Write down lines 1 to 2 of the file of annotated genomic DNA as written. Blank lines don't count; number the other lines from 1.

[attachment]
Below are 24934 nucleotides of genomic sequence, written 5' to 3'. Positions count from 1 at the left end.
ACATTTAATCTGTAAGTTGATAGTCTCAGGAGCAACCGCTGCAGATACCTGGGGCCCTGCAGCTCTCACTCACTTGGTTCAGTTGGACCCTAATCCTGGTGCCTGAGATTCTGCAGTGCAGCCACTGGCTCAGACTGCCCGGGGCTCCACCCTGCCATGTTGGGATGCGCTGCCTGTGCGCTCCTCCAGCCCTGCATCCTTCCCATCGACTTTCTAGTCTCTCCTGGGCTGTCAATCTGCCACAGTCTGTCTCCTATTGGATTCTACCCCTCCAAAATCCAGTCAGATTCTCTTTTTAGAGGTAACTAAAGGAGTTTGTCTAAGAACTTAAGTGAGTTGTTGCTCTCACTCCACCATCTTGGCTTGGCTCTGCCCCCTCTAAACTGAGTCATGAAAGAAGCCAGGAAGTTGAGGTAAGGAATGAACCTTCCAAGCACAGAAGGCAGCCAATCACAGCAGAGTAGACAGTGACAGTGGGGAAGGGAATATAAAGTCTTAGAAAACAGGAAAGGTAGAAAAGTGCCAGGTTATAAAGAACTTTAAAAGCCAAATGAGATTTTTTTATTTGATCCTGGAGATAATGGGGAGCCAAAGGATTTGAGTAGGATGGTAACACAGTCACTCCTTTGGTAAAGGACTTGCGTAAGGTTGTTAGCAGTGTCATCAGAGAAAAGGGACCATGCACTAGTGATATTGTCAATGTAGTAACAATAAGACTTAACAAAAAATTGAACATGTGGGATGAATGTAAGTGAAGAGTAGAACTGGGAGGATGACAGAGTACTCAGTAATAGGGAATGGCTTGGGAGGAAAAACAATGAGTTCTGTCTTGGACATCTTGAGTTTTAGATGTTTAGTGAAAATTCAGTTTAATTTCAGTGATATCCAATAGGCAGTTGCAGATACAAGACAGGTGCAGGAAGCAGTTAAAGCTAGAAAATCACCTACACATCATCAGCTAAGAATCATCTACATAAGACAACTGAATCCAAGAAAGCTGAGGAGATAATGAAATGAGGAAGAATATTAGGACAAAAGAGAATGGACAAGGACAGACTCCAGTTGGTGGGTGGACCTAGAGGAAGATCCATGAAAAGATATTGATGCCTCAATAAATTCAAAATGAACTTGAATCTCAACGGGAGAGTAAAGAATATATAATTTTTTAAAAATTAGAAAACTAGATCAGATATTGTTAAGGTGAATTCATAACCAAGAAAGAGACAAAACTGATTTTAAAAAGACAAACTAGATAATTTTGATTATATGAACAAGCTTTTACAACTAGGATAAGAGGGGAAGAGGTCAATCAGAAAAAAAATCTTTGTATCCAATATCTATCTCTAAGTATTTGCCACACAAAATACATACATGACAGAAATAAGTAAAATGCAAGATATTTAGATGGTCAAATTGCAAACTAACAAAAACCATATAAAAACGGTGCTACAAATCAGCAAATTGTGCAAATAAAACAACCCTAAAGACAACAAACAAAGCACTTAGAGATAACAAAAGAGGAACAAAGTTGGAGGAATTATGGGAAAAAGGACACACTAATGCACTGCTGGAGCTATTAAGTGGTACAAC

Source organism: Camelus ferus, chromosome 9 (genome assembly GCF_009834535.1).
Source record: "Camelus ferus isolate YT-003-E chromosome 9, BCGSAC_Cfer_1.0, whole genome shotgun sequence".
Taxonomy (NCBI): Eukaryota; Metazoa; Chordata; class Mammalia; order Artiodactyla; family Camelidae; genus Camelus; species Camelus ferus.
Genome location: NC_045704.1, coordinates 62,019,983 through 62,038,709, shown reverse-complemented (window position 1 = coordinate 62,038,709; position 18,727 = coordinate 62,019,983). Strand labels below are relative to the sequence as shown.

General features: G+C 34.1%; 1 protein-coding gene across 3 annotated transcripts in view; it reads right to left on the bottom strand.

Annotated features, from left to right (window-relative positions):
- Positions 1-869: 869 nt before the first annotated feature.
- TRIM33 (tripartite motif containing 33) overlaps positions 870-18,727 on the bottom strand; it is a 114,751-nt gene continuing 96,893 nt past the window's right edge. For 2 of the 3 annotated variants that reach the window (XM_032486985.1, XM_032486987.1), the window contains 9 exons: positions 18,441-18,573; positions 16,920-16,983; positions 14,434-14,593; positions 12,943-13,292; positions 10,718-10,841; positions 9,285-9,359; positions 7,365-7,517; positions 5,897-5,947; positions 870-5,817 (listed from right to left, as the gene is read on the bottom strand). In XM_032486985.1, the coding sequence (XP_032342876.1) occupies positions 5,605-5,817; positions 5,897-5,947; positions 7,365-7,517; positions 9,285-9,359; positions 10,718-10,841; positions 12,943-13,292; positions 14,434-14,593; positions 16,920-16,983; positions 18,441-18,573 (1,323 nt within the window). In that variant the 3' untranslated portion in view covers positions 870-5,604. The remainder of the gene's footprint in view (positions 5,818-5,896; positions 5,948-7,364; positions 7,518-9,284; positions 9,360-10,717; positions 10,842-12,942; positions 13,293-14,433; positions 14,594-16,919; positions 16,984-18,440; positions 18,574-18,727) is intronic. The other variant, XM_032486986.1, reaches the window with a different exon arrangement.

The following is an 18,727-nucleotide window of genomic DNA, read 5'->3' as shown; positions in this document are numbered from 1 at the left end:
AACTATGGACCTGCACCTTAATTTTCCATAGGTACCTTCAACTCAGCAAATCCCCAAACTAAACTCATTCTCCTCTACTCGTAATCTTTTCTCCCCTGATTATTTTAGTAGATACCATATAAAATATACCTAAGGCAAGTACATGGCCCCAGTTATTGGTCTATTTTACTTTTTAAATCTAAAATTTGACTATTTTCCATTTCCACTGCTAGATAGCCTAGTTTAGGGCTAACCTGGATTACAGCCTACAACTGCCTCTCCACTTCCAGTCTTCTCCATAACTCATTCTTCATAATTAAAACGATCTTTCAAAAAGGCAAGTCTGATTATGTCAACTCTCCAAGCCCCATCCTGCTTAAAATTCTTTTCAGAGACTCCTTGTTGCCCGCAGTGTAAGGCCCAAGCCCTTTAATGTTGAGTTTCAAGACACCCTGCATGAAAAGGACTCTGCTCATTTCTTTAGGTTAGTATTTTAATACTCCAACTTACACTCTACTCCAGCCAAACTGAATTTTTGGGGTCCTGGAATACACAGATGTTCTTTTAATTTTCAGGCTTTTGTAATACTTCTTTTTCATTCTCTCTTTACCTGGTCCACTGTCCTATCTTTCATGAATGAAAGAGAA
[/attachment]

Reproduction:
Below are 24934 nucleotides of genomic sequence, written 5' to 3'. Positions count from 1 at the left end.
ACATTTAATCTGTAAGTTGATAGTCTCAGGAGCAACCGCTGCAGATACCTGGGGCCCTGCAGCTCTCACTCACTTGGTTCAGTTGGACCCTAATCCTGGTGCCTGAGATTCTGCAGTGCAGCCACTGGCTCAGACTGCCCGGGGCTCCACCCTGCCATGTTGGGATGCGCTGCCTGTGCGCTCCTCCAGCCCTGCATCCTTCCCATCGACTTTCTAGTCTCTCCTGGGCTGTCAATCTGCCACAGTCTGTCTCCTATTGGATTCTACCCCTCCAAAATCCAGTCAGATTCTCTTTTTAGAGGTAACTAAAGGAGTTTGTCTAAGAACTTAAGTGAGTTGTTGCTCTCACTCCACCATCTTGGCTTGGCTCTGCCCCCTCTAAACTGAGTCATGAAAGAAGCCAGGAAGTTGAGGTAAGGAATGAACCTTCCAAGCACAGAAGGCAGCCAATCACAGCAGAGTAGACAGTGACAGTGGGGAAGGGAATATAAAGTCTTAGAAAACAGGAAAGGTAGAAAAGTGCCAGGTTATAAAGAACTTTAAAAGCCAAATGAGATTTTTTTATTTGATCCTGGAGATAATGGGGAGCCAAAGGATTTGAGTAGGATGGTAACACAGTCACTCCTTTGGTAAAGGACTTGCGTAAGGTTGTTAGCAGTGTCATCAGAGAAAAGGGACCATGCACTAGTGATATTGTCAATGTAGTAACAATAAGACTTAACAAAAAATTGAACATGTGGGATGAATGTAAGTGAAGAGTAGAACTGGGAGGATGACAGAGTACTCAGTAATAGGGAATGGCTTGGGAGGAAAAACAATGAGTTCTGTCTTGGACATCTTGAGTTTTAGATGTTTAGTGAAAATTCAGTTTAATTTCAGTGATATCCAATAGGCAGTTGCAGATACAAGACAGGTGCAGGAAGCAGTTAAAGCTAGAAAATCACCTACACATCATCAGCTAAGAATCATCTACATAAGACAACTGAATCCAAGAAAGCTGAGGAGATAATGAAATGAGGAAGAATATTAGGACAAAAGAGAATGGACAAGGACAGACTCCAGTTGGTGGGTGGACCTAGAGGAAGATCCATGAAAAGATATTGATGCCTCAATAAATTCAAAATGAACTTGAATCTCAACGGGAGAGTAAAGAATATATAATTTTTTAAAAATTAGAAAACTAGATCAGATATTGTTAAGGTGAATTCATAACCAAGAAAGAGACAAAACTGATTTTAAAAAGACAAACTAGATAATTTTGATTATATGAACAAGCTTTTACAACTAGGATAAGAGGGGAAGAGGTCAATCAGAAAAAAAATCTTTGTATCCAATATCTATCTCTAAGTATTTGCCACACAAAATACATACATGACAGAAATAAGTAAAATGCAAGATATTTAGATGGTCAAATTGCAAACTAACAAAAACCATATAAAAACGGTGCTACAAATCAGCAAATTGTGCAAATAAAACAACCCTAAAGACAACAAACAAAGCACTTAGAGATAACAAAAGAGGAACAAAGTTGGAGGAATTATGGGAAAAAGGACACACTAATGCACTGCTGGAGCTATTAAGTGGTACAAC